Cerebrovascular Disease in the Bi-Racial Population of Evans County, Georgia
An epidemiological study was made of cerebrovascular disease in a bi-racial Southern community. The study population comprised about 3,000 men and women aged 15 to 75 years at the time of entry into the study. During the 87-month period between the initial and second examinations, 94 persons developed their first cerebrovascular event.
The incidence of stroke among white men (4.77/1,000/year) was almost four times that in white women and more than twice that reported for white men in other sections of the country. The incidence rates of stroke in Negro men and women were equal (5.8/1,000/year).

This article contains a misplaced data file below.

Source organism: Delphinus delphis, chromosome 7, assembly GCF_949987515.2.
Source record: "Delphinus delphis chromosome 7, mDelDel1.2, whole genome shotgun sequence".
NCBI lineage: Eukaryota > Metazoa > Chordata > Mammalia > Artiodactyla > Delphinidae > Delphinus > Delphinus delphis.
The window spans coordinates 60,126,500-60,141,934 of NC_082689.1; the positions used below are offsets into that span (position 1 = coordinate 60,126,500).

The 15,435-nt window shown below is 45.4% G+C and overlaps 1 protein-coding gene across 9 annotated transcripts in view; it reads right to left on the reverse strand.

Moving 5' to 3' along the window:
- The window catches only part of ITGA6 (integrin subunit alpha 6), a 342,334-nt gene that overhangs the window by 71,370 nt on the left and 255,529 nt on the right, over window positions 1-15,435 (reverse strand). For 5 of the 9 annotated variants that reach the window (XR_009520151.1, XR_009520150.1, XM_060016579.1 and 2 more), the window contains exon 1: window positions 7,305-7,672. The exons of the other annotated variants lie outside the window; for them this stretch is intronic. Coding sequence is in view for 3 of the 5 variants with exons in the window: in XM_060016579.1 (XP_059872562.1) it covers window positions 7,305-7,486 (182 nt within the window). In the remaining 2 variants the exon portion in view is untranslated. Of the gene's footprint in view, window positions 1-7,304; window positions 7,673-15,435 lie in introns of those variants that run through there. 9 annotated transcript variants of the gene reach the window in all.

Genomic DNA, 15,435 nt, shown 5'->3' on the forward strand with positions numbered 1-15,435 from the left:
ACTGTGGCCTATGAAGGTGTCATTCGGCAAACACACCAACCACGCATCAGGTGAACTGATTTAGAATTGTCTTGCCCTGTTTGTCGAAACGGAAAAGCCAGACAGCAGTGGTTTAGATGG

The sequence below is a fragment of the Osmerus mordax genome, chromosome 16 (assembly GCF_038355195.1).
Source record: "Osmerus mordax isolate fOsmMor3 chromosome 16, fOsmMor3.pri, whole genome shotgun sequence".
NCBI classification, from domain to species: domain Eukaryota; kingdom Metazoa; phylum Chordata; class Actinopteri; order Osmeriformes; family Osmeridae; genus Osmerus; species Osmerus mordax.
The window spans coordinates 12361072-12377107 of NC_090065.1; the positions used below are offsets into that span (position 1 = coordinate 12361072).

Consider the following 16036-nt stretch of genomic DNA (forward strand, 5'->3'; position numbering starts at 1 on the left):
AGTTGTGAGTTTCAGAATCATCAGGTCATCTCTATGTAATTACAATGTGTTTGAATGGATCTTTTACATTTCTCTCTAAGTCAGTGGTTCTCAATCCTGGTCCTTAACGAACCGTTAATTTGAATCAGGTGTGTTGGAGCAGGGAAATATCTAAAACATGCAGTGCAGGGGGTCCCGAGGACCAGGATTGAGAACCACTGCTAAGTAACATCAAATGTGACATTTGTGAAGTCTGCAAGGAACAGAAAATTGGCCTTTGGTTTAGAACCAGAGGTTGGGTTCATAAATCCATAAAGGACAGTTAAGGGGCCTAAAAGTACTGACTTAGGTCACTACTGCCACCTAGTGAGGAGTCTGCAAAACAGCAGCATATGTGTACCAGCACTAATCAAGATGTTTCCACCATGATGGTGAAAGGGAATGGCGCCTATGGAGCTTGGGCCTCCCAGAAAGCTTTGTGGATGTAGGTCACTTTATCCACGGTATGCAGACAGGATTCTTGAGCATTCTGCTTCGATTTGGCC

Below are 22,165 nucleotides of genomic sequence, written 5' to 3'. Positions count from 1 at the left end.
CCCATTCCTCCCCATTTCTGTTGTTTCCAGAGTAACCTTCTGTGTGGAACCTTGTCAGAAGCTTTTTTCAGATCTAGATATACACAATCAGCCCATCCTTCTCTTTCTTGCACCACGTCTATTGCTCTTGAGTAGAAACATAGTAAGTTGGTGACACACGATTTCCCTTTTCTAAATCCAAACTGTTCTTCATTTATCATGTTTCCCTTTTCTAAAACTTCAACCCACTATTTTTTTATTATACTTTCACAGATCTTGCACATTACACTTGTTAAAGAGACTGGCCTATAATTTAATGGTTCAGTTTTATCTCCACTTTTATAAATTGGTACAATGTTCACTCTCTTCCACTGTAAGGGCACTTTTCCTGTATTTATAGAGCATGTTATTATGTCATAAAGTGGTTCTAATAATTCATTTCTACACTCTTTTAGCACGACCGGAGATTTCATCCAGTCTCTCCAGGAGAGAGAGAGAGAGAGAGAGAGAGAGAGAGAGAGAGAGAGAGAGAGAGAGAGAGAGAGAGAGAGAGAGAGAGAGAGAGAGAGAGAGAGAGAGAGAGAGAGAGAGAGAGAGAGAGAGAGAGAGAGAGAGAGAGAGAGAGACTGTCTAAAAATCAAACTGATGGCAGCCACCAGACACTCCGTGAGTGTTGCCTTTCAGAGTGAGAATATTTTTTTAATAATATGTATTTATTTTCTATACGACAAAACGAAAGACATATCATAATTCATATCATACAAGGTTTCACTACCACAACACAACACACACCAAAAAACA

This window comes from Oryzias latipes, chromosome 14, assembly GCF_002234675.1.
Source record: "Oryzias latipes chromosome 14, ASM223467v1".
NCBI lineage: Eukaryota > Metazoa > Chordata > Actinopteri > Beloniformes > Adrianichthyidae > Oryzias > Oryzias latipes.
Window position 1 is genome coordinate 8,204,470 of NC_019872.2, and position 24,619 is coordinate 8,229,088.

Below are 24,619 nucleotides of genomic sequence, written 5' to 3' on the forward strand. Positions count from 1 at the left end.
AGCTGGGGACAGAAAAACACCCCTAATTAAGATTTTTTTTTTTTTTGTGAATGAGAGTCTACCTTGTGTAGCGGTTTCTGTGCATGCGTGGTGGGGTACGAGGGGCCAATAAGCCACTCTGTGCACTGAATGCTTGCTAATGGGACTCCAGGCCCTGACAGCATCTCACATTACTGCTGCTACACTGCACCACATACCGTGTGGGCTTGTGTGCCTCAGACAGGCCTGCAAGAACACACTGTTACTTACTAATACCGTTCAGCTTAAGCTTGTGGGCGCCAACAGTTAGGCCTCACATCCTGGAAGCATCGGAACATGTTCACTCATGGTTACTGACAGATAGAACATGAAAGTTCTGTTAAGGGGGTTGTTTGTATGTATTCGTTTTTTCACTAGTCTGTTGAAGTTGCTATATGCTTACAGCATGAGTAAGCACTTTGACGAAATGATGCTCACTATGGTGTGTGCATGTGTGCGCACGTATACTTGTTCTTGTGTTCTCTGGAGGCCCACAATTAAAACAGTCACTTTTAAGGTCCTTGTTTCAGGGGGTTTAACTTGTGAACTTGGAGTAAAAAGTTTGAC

The risk factors predisposing to stroke in white men appeared to be severe hypertension, obesity, high hematocrit levels, and antecedent electrocardiographical abnormalities These factors were not as prominent among the other race-sex groups.
The high incidence of cerebrovascular disease found in this semirural population of Georgia supports previous reports of increased mortality rates for stroke in this section of the country and represents a unique situation, the exact cause for which remains to be determined.
- © 1971 American Heart Association, Inc.